Georgia has a rich historical atmosphere that co-exists with a contemporary lifestyle. The weather in Georgia is pleasant with humidity during the summer months and touch of snow from the Piedmont into the mountains. Georgia boasts to have an endless supply of recreational activities one could ever want such as hiking, golfing, boating, skiing on snow or water, fishing in its lakes, rivers, plus the Atlantic Ocean. Professional sports fans enjoy the Falcons, Braves, and Hawks teams, not to mention two professional golf tournaments annually. Economically, the state’s unemployment rate of 8.7% dropped 0.2% in December. The Bureau of Labor’s Occupational Outlook Handbook suggests that the need for registered nurses will increase by 26% from 2010 to 2020. In Georgia, the median income for an ARN is $64,690.
Nursing Education in Georgia
Georgia has 26 accredited nursing schools. They range from technical schools to four year undergraduate programs. If you choose one of the eight community and technical colleges, you may earn an ARN in two years. Georgia offers a student loan forgiveness program for students called GACollege411. It is affiliated with the Northeast Georgia Health System Service Cancelable Loan Program, Allied Health Career Program, Intellectual Capital Partnership Program, and the Georgia Nurse Faculty Service Cancelable Program.
Georgia nursing schools offer several degree programs. For instance, you may seek an Associate of Science in Nursing (ASN) which takes approximately two years to complete. The baccalaureate of Science in Nursing (BSN) degree program is a four year program. Graduate degree options at nursing schools in Georgia are plentiful. You may pursue one of the following: Master of Science in Nursing (MSN); Doctor of Nursing Practice (DNP); Doctor of Philosophy in Nursing (PhD); Doctor of Nursing Science (DNS); or Doctor of Nursing Science (DNS). Currently, there is no diploma program for nursing schools in Georgia. Only 3.8% of Georgia’s RNs have Advanced Practice Registered Nurse licenses.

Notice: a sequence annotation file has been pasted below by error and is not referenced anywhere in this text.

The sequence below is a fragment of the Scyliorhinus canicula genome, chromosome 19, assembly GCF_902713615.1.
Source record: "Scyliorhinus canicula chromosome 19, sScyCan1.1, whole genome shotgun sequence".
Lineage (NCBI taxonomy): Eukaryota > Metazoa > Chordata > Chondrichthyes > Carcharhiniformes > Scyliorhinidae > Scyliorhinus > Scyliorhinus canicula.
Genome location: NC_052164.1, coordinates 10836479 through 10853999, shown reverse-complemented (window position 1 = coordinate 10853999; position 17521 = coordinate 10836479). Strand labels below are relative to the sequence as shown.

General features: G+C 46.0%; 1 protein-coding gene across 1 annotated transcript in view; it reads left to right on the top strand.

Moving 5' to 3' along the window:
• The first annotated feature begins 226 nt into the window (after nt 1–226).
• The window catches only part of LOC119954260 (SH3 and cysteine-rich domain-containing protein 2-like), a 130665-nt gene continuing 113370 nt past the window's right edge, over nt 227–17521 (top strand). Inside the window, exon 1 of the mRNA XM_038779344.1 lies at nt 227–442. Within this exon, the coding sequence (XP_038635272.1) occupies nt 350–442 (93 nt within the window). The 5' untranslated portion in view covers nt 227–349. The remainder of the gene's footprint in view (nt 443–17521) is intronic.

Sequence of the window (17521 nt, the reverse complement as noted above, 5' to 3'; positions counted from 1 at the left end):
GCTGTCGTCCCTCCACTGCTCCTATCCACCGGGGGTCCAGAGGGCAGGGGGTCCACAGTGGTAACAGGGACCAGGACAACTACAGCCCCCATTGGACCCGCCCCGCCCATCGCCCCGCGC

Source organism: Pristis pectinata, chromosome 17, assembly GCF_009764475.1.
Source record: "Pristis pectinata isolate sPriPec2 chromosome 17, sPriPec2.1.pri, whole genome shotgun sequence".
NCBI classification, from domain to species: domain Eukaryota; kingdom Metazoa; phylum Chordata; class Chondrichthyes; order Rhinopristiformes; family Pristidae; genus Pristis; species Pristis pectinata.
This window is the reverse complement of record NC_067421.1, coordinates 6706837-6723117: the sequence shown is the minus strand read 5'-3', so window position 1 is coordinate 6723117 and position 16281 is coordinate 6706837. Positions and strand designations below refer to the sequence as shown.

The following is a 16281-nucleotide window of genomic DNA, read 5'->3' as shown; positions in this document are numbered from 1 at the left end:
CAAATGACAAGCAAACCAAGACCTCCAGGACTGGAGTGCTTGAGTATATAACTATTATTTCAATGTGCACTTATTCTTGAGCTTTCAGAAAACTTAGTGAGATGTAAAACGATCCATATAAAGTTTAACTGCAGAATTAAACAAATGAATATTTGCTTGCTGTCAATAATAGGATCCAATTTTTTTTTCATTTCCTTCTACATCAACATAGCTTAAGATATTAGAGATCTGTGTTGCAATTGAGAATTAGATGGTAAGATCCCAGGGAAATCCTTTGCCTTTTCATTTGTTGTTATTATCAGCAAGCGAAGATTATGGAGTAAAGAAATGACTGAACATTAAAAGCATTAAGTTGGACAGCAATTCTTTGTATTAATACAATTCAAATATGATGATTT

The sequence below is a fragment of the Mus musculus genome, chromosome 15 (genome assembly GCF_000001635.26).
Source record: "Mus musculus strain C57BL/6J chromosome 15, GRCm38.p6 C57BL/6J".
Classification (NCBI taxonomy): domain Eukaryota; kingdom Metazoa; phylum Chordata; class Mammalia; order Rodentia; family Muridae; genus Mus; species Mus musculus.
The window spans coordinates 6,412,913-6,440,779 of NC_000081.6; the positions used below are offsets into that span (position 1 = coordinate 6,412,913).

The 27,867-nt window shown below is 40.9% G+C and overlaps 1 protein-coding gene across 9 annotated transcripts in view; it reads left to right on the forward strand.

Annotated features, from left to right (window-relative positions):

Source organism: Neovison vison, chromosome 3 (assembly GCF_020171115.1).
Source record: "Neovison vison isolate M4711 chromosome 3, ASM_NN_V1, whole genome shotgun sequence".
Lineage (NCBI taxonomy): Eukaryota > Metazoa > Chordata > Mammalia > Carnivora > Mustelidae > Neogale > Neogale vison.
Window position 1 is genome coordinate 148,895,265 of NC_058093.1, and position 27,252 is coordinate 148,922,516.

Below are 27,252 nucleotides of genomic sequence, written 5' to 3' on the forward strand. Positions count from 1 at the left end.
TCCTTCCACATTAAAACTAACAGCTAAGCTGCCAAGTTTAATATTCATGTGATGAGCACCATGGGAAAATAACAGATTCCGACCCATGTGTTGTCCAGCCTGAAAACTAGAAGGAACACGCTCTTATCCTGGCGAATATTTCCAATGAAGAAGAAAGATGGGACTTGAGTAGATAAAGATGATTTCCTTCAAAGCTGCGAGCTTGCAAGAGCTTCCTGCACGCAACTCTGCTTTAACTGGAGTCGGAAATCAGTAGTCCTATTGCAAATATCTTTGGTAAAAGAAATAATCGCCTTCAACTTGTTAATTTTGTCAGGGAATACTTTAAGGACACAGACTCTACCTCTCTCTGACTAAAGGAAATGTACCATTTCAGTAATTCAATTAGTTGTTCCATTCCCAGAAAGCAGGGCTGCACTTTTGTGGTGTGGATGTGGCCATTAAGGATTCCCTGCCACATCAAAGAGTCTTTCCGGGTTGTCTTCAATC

Career Outlook for Nursing in Georgia
The graduation rate for Georgia Nursing schools is roughly 85% with 2,050 graduates in 2007. Georgia needs nurses, and data indicates that they will have a shortfall of 37,700 by 2020. According to the US Department of Labor’s Occupational Outlook Handbook, the need for RNs will increase 26% from 2010 to 2020 because the existing nurse population is aging, moving towards retirement, and the influx of retiring Baby Boomers.
In Georgia, your location dictates your income. In Atlanta, a LPN’s median income is $41,720, and a RN can expect to earn $66,408 annually. An APRN’s annual median income is approximately $91,409. An ARN(two year degree) earns approximately $59,000. In Georgia, a BSN’s median annual income is $63,000. There is a despairing need for RNs in rural areas, and even though your annual income will decrease, so will your cost of living. According to Healthgrades.com, two of the best hospitals in Georgia are Northeast Georgia Medical Center in Gainesville and Piedmont Hospital in Atlanta.
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